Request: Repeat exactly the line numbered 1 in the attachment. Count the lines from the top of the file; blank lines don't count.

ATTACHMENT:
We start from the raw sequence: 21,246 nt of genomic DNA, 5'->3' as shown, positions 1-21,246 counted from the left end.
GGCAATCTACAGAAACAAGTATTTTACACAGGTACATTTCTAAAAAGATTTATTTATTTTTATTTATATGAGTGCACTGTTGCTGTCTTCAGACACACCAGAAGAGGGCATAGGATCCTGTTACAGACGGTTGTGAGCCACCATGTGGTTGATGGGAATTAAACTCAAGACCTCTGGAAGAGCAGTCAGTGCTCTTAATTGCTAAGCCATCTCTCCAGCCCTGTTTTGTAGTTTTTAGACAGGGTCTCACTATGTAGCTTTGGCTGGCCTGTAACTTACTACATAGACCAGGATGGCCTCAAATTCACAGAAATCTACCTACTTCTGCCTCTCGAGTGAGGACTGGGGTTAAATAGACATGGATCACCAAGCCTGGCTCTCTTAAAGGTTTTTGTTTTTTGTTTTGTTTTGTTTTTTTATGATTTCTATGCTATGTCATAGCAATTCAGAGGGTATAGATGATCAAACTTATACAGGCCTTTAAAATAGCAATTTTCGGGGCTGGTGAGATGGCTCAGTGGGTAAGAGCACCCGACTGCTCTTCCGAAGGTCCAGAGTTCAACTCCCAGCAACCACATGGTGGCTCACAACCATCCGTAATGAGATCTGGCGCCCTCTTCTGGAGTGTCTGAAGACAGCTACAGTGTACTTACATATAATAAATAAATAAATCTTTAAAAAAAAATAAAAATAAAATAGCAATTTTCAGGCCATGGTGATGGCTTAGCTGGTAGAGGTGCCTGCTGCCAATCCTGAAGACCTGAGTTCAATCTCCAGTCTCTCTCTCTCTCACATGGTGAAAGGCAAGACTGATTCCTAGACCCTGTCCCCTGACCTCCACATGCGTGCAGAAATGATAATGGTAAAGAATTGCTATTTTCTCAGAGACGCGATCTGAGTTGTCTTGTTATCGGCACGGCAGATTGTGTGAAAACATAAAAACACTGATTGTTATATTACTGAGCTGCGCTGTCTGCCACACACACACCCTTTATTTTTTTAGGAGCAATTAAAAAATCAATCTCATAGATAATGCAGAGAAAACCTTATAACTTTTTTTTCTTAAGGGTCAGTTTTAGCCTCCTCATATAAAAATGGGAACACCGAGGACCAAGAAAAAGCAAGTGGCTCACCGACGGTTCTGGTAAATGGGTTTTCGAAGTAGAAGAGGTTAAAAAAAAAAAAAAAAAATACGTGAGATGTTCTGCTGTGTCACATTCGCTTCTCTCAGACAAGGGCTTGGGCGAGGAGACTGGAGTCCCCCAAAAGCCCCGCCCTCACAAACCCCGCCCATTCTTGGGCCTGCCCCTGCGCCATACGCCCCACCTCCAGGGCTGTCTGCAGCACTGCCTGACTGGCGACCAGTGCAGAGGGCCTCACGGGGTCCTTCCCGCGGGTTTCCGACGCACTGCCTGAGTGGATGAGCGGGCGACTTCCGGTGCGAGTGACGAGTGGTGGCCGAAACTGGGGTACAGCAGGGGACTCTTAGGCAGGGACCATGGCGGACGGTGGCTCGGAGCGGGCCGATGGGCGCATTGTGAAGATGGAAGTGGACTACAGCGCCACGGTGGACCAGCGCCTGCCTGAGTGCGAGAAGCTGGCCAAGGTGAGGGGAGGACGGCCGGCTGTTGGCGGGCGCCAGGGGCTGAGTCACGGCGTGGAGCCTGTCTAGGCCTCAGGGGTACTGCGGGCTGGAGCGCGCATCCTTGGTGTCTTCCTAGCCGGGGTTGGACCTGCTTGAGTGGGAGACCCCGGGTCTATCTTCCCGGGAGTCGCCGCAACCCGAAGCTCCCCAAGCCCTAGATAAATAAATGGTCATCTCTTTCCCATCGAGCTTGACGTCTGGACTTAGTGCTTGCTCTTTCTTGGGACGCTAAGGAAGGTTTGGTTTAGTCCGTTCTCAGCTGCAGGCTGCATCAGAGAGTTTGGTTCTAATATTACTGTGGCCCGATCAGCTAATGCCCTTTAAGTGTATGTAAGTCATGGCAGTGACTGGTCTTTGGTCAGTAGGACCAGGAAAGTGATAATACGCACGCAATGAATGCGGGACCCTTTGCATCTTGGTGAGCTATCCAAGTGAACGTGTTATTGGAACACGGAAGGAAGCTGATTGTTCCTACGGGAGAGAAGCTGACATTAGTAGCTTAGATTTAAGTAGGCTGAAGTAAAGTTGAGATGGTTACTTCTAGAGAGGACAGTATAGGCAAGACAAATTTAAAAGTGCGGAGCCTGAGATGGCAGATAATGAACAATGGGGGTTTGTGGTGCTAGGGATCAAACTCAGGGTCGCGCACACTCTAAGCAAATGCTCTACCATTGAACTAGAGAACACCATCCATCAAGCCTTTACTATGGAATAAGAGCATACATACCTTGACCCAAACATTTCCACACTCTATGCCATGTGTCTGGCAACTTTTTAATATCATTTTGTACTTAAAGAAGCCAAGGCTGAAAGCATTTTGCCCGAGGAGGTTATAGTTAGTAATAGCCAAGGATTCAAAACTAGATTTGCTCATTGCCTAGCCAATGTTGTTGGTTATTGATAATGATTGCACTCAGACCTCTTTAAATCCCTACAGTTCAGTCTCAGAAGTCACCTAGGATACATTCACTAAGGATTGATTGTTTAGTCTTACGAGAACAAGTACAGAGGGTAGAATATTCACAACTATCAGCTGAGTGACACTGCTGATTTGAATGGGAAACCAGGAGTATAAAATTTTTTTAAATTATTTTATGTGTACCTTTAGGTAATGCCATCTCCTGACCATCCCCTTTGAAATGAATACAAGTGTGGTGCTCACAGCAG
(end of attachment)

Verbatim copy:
We start from the raw sequence: 21,246 nt of genomic DNA, 5'->3' as shown, positions 1-21,246 counted from the left end.